You can distort the truth all you want Jeff, it seems that you have perhaps a monetary interest in avoiding being honest about what is and what isn't allowed as part of the McDougall program. If you believe that Hip Whip and Cookies Rice Dream and a whole host of other sugar, sodium, and fat laden products isn't downright unhealthy then you have a radically dishonest appraisal of unhealthy foods and there's no point even discussing this issue with you. That would be like trying to discuss the issue of mistreatment of people with someone who believes slavery is acceptable. I won't engage with that person; I won't engage with you because there's no point.
Finally, in no way am I opposed to someone criticizing someone else BUT that criticism must be a qualified criticism and it must come from someone who doesn't take people's words out of context and doesn't make overly broad and sweeping dishonest generalizations. I actually have important things to do rather than waste my time arguing with someone who believes the crazy things you do, Jeff. Just because you went into a food bank and helped McDougall carry food or whatever it is you did to lend a hand doesn't in any way make you an authority on nutrition and doesn't make you professionally qualified to judge people who actually have taken the time and do the work to get legitimate nutrition degrees with your outlandish accusations. Obviously you don't even know the scope of Messina and Norris' studies and work in the field of nutrition. Why do you spew so much errant hatred at everyone you just happen to dislike for reasons unwarranted and misguided? There's something seriously wrong with you Jeff.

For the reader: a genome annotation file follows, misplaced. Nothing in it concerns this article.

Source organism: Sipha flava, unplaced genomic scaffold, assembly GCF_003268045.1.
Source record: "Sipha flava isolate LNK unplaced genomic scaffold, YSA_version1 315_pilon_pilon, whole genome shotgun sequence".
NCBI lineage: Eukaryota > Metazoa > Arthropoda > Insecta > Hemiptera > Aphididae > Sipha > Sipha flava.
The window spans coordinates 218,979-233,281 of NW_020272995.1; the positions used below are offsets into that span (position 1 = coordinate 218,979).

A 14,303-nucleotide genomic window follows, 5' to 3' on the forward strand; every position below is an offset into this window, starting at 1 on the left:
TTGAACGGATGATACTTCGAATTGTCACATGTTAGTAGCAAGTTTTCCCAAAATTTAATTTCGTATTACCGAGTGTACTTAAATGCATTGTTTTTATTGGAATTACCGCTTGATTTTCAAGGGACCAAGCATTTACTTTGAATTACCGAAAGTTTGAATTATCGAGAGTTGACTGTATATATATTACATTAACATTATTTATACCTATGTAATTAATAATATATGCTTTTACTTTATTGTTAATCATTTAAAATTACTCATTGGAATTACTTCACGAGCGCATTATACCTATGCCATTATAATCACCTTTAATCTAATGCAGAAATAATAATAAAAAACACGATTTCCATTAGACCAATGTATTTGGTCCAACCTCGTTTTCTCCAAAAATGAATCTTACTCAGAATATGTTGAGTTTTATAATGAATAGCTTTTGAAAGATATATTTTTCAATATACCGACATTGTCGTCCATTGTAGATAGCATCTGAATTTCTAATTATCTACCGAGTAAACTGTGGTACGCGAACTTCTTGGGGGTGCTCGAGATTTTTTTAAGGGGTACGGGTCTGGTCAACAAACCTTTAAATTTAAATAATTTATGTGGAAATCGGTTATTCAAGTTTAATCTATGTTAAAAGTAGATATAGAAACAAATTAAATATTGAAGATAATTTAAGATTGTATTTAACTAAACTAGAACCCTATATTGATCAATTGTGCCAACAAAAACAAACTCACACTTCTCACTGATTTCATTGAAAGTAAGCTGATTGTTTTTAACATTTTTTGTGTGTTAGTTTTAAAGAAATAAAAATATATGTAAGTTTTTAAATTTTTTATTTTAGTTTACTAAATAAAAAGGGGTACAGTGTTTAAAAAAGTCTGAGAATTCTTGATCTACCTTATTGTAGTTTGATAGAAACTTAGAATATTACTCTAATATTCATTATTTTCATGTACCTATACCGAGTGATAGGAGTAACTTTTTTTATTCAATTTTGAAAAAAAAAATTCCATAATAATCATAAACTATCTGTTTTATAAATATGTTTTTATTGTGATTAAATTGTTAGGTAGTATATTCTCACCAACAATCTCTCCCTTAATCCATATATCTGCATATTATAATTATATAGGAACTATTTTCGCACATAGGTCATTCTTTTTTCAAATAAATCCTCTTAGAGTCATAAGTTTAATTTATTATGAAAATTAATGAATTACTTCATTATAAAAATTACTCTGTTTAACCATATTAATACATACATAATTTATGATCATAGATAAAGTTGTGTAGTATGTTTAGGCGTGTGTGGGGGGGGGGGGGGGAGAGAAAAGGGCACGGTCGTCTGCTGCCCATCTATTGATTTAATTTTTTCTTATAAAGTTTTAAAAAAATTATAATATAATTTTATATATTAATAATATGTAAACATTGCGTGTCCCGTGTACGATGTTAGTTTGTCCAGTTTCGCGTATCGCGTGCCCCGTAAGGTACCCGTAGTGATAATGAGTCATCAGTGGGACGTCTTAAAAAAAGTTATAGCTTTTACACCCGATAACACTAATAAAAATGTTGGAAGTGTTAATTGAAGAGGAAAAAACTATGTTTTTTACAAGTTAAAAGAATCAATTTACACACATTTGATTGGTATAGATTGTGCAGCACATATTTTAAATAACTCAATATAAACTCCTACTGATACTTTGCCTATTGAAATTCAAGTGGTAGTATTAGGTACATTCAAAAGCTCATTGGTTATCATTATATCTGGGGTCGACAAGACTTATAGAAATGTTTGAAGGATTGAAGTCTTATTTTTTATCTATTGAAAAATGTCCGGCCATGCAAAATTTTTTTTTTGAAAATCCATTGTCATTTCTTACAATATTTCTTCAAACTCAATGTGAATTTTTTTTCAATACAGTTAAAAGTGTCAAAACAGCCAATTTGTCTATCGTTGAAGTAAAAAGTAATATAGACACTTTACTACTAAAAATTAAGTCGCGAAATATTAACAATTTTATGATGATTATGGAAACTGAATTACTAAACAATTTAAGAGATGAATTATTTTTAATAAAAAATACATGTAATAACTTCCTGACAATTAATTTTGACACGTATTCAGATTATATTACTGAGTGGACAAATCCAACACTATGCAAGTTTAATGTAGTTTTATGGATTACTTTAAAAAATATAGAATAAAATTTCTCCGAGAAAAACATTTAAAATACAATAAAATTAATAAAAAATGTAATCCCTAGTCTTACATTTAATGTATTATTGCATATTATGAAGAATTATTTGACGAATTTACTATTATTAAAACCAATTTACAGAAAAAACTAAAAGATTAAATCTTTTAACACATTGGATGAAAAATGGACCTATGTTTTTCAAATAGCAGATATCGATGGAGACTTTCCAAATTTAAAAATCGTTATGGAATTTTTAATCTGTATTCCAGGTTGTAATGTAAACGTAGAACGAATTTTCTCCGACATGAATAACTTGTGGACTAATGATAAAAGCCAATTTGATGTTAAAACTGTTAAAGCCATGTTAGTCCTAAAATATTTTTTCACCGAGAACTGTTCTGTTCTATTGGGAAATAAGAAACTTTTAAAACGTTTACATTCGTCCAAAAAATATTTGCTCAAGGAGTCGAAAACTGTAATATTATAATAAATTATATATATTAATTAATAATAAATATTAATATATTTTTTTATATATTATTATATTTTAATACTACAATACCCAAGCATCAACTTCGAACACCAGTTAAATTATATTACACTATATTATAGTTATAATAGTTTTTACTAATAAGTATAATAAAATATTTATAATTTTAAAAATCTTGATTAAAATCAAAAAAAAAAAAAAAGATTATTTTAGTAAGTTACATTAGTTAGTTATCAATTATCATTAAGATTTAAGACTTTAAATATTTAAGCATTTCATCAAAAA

Good-bye, I'm done with your crap attitude.
Posted by Louie Gedo, March 6, 2014 at 05:00 AM
Posted by Louie Gedo, March 4, 2014 at 11:25 AM
Posted by Louie Gedo, March 4, 2014 at 05:00 AM
Posted by Louie Gedo, March 2, 2014 at 04:31 AM
I don't know where you're getting these smoking statistics from. I'm not extremely familiar with studies about cigarette smoke, but even a quick search on pubmed shows a lot of studies of social smoking or occasional smoking. And they all show that even limited smoking or second hand (or third hand)smoking is dangerous.
But that aside, smoking and eating meat are two different activities. A dangerous dose for one can't be compared to a dangerous dose for another.
I don't have a horse in this fight, but I think arguments for or against should be accurate and based on scientific consensus, not on the work of individuals.